Poetry Depot

March 16, 2011

Ko Un, Major Contemporary Poet from Korea

Filed under: Korea — razvan @ 1:24 am

Ko Un (born on 1 August or 11 April 1933) is a South Korean poet. His works have been translated and published in more than 15 countries and he has been imprisoned many times.[1] Un is often considered a likely winner of the Nobel Prize in Literature,[2] so much so that reporters have camped outside his house ahead of the annual announcement.[1][3] (from wiki)
Ko Un was a witness to the devastation of the Korean War. He volunteered for the People’s Army, but was rejected because he was underweight. 

He became a Zen Buddhist monk in the 1950s, and returned to secular life sometime in the 1960s.

Ko Un became an activist opposing the harsh and arbitrary rule of South Korea’s president, President Park Chung-hee. His dissident activities led to several terms of imprisonment and torture.

The democratization of South Korea in the late 1980s finally gave Ko Un the freedom to travel to other countries, including a visit to the United States and make a spiritual journey through India. (from Poetry Chaikhana)

A Long Night 

We put up a tent for the night
between Shigatse and Latse.
As soon as the tent was up
a storm broke.
The tent shook as if about to fly away.

The water rose
up the river bank,
and with it the loud sound of the stream.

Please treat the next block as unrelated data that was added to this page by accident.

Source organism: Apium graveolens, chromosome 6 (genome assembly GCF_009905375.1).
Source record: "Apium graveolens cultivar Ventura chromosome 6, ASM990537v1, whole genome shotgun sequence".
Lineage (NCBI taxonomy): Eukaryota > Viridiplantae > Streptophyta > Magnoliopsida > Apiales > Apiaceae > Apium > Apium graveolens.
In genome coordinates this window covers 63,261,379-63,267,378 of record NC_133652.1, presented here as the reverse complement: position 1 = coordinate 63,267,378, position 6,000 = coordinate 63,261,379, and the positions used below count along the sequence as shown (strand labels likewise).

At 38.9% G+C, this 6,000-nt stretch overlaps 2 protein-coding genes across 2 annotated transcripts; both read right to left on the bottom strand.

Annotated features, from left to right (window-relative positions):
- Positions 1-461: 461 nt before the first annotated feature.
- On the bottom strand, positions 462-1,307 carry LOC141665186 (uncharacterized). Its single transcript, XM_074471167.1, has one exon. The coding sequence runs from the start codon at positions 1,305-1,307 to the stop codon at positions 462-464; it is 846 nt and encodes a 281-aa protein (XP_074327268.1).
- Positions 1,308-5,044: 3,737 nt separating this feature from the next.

Shortly before, our water had boiled at 80 Centigrade.
Not anything like 100.
My anxiety and resignation had boiled away with it.

Already unrecallable sights have been swept away.
The sound of the river rose louder still.
The only thing left for me was to be swept away in the swollen stream.
I recalled my wife’s face.
I recalled my daughter’s face.
I had absolutely no use for things like truth.

translated from the Korean by Brother Anthony of Taizé and Lee Sang-Wha

from Asymptote Journal

1 Comment »

  1. Interested in Korean poetry in translation, I would love to read posts on your blog

    Comment by Thoithoi O'Cottage — May 23, 2011 @ 12:36 pm


RSS feed for comments on this post. TrackBack URI

Leave a Reply

Fill in your details below or click an icon to log in:

WordPress.com Logo

You are commenting using your WordPress.com account. Log Out / Change )

Twitter picture

You are commenting using your Twitter account. Log Out / Change )

Facebook photo

You are commenting using your Facebook account. Log Out / Change )

Google+ photo

You are commenting using your Google+ account. Log Out / Change )

Connecting to %s

Create a free website or blog at WordPress.com.

%d bloggers like this: